Put down the bong for once and let everybody know . . . quit using your tinfoil hat to smoke meth and heroin with –throw it away Duncan. Congress doesn’t give a damn how many U.S. troops die because drugs are illegal (maybe they are ignorant like you and don’t see the full picture –how much deeper the waters have to be dragged to find the dead bodies –the treasure of knowledge) . . . they don’t care drug prohibition cost $3 trillion dollars from 9/11 to today . . . but the people will –or are more likely to do something after getting the facts (God I hope they do). If you don’t dig deep yourself –or at least take my word for it –I blame you for killing my friends and causing 9/11 . . . It took individual German citizens to let Hitler rein. Look up Narco-Terrorism . . . read DEA and CIA fact sheets . . . read the 9/11 study . . . look up Guinea-Bissau and Narco-Terror . . . read Al Jazerra, National Geographic, the U.N. website, NY Times, U.K. Guardian, BBC . . . Swiss and German think tanks regarding Narco-Terror . . . U.S. War College etc etc etc. You would fail high school or college because of your lack of desire to research the answers . . . Do your part as a citizen and quit letting cops kill my fellow soldiers and destroy millions of jobs via denied industrial hemp. Too many politicians and newpapers I have written to . . . time for others to pick up the slack and make bigger splashes in the pool. Don’t be a part of the problem by limiting what you can do to fight the war on drugs . . . diversify . . . study cause and effect. Don’t be a coward Duncan . . . don’t be just some stereotyped lazy pot head waiting for the news to tell you how high to jump and who to vote for . . . turn of Jersey Shore . . . let me give you a push in the right direction: the Opium Wars . . . trace it back and draw the line forward. I will never lie to you Duncan and I’m right because I did the research as a concerned citizen. Don’t drink the Kool-Aid . . . it’s too cold and it will give you brain freeze and red lips and is bad for your health. How about this: I bet you my life I’m right . . . do you trust your stats to wager your life . . . many a fine young woman and boy did fighting for this country –don’t fail them.

        • Green Tea says:

          Tone done on the PTSD War Vet. We’re all on the same side here. One guy insults you and you write a whole damn novel on the drug war, which by the way, I’m still googleing some of that stuff you posted, like Narcoterrorism. I dont like what I see about it. It makes me sick to think we let our brave troops walk into a drug terrorism nightmare based on a drug terrorism attack on our Nation less than 12 years ago. i dont know. ignorance is bliss. Ill believe Duncan tonight just so I can get some sleep, but you have filled my head with stuff I didn’t expect, so Ill just smoke some and try to forget about it. Can we all just get along in here. Dont be calling the boy a ‘tin foil hat’ wearing guy Duncan. He never once mentioned anything about UFOs and JFK’s assassination. Maybe the war on drugs for War Vet guy is realer for him than it is for any of us. Maybe he beggs the question, better to get arrested for drugs than to be a double amputee veteran of the drug war? IDK. War Vet, dont bite back at the Gratful Dead bear guy OK, even if he started. Both of you guys are wearing tinfoil hats now.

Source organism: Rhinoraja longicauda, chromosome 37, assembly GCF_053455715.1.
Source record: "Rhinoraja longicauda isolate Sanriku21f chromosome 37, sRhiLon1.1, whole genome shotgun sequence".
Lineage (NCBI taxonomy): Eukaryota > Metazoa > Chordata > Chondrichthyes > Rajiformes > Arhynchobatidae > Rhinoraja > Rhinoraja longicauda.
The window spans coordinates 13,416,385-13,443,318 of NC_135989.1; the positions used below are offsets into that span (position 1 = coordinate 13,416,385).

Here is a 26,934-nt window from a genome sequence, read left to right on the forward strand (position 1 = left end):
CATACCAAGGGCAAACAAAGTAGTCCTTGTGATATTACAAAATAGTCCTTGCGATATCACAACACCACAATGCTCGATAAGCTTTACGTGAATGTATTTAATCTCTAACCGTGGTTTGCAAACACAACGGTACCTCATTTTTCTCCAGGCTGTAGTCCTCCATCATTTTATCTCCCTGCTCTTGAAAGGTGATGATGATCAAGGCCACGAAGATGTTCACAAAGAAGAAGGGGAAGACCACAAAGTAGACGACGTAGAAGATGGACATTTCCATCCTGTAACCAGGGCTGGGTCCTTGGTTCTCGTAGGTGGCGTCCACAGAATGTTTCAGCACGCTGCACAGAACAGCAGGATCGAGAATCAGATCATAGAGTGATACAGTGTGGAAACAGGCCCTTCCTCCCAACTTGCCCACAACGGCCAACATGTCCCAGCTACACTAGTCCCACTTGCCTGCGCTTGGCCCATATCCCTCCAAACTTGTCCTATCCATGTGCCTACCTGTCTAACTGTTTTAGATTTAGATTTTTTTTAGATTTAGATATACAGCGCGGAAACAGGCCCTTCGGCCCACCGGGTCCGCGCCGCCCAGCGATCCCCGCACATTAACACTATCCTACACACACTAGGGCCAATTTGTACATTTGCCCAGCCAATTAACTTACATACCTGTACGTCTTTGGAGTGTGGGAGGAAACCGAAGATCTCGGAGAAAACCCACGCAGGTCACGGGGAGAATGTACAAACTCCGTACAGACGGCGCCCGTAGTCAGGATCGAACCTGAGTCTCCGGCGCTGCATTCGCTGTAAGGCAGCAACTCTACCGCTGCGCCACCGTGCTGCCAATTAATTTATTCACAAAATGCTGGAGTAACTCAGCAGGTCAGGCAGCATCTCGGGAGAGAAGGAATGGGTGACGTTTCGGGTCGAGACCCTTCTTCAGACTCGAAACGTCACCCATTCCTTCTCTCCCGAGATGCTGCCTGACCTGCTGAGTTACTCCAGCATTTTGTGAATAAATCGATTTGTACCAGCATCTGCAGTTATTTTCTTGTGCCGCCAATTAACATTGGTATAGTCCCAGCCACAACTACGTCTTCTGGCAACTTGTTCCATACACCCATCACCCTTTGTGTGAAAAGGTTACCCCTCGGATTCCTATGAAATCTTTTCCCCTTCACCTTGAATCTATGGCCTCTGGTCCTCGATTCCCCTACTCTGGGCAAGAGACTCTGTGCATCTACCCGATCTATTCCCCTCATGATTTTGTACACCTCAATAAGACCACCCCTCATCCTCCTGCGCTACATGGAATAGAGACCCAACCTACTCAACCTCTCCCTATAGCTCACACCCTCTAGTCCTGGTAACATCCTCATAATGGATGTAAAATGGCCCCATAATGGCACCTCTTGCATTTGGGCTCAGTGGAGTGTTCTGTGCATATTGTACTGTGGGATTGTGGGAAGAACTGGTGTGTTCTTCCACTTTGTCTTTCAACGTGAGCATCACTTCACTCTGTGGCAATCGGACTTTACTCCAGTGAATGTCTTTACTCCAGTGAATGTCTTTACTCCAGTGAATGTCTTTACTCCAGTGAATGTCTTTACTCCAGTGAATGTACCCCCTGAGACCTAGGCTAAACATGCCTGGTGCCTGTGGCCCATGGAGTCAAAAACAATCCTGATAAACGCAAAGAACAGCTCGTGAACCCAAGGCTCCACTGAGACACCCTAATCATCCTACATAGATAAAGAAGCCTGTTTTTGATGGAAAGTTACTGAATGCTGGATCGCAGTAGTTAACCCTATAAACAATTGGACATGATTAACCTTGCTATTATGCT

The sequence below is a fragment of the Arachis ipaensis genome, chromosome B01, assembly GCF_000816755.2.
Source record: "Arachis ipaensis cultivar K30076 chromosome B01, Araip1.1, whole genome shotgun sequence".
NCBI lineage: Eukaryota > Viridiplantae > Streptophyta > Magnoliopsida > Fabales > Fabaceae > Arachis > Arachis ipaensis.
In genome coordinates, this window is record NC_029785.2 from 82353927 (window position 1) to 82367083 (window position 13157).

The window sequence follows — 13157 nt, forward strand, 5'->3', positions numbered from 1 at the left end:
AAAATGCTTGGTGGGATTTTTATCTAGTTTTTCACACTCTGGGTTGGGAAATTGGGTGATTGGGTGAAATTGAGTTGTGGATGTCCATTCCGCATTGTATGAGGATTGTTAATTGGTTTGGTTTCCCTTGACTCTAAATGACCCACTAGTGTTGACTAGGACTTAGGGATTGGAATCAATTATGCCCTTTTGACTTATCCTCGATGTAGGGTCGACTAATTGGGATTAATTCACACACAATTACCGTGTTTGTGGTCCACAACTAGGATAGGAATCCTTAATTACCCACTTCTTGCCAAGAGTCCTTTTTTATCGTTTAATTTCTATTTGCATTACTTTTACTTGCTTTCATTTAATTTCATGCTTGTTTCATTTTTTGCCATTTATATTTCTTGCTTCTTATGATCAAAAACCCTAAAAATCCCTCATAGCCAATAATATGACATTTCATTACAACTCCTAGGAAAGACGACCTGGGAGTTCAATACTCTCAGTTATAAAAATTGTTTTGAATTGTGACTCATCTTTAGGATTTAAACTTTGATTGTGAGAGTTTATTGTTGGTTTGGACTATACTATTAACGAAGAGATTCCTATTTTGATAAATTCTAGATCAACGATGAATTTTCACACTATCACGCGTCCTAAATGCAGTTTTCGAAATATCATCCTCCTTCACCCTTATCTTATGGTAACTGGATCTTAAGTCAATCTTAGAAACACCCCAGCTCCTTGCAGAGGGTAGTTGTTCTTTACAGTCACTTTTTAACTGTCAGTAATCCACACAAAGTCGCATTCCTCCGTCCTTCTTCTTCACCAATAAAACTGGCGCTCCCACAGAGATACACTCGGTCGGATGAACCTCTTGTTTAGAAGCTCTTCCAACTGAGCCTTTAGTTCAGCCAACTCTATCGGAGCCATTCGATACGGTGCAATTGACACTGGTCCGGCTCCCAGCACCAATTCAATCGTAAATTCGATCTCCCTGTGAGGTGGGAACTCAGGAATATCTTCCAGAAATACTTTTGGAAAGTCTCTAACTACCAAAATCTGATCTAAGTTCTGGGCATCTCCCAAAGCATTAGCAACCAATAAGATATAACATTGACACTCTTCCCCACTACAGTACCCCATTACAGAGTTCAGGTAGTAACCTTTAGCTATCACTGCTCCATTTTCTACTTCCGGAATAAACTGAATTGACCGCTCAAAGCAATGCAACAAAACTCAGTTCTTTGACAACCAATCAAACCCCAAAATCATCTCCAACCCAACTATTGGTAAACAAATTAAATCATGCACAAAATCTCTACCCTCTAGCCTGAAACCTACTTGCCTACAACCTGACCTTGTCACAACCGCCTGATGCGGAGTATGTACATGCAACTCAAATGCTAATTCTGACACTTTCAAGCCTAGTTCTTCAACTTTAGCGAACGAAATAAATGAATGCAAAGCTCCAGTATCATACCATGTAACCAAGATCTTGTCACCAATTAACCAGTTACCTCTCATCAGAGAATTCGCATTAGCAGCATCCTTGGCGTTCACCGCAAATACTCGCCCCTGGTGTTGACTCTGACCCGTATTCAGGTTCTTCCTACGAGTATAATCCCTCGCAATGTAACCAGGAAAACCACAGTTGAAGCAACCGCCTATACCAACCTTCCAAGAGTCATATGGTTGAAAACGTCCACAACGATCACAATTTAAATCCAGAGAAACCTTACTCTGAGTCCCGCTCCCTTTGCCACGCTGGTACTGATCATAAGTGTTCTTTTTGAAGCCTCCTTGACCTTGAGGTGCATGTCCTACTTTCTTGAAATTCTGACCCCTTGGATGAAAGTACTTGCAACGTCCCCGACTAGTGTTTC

15. FlyingTooLow says:

    All card-carrying members of the DEA need to read: Shoulda Robbed a Bank

    Here is one of its reviews:

    5.0 out of 5 stars… If David Sedaris had written ‘Catcher in the Rye’..this would be it, June 30, 2012

    Amazon Verified Purchase
    This review is from:

    Shoulda Robbed a Bank (Kindle Edition)

    I have never smoked pot in my life…nor do I ever care to.
    I read about this book in numerous Huffington Post comments. Thought I would read it because I know nothing about marijuana or the people involved with it. I am ecstatic that I did. Funny, Funny, Funny!!!
    The chapters are like short stories. Stories about unloading boats with helicopters, close encounters with law enforcement, traveling through the jungles of South America. The chapter about the author’s first time smoking marijuana made me feel like I was with him…coughing.
    All of the characters were just a group of loveable, nice guys and girls. Not what I had been raised to believe…hysterical maniacs high on pot bent on death and mayhem. They were nothing like that.
    If you have ever read any of David Sedaris’ books, and like them…you will love Shoulda Robbed a Bank.
    And the crazy things happening reminded me of Holden Caufield in ‘Catcher in the Rye’ and the way he staggered through life.
    The way the words are put together are like nothing I have ever heard. I am sure I will use many of the sayings found in this book just to dazzle my friends. A terrific read. I love this book.

    • Duncan20903 says:

      Once could be considered informative. More than once is spam. Perhaps your next book could be “shoulda hired a publicist”?

  16. FlyingTooLow says:

    With all of the rhetoric surrounding the marijuana debate, the item most overlooked:


    “…over himself, over his own body and mind, the individual is sovereign”.”
    — from the essay On Liberty by John Stuart Mill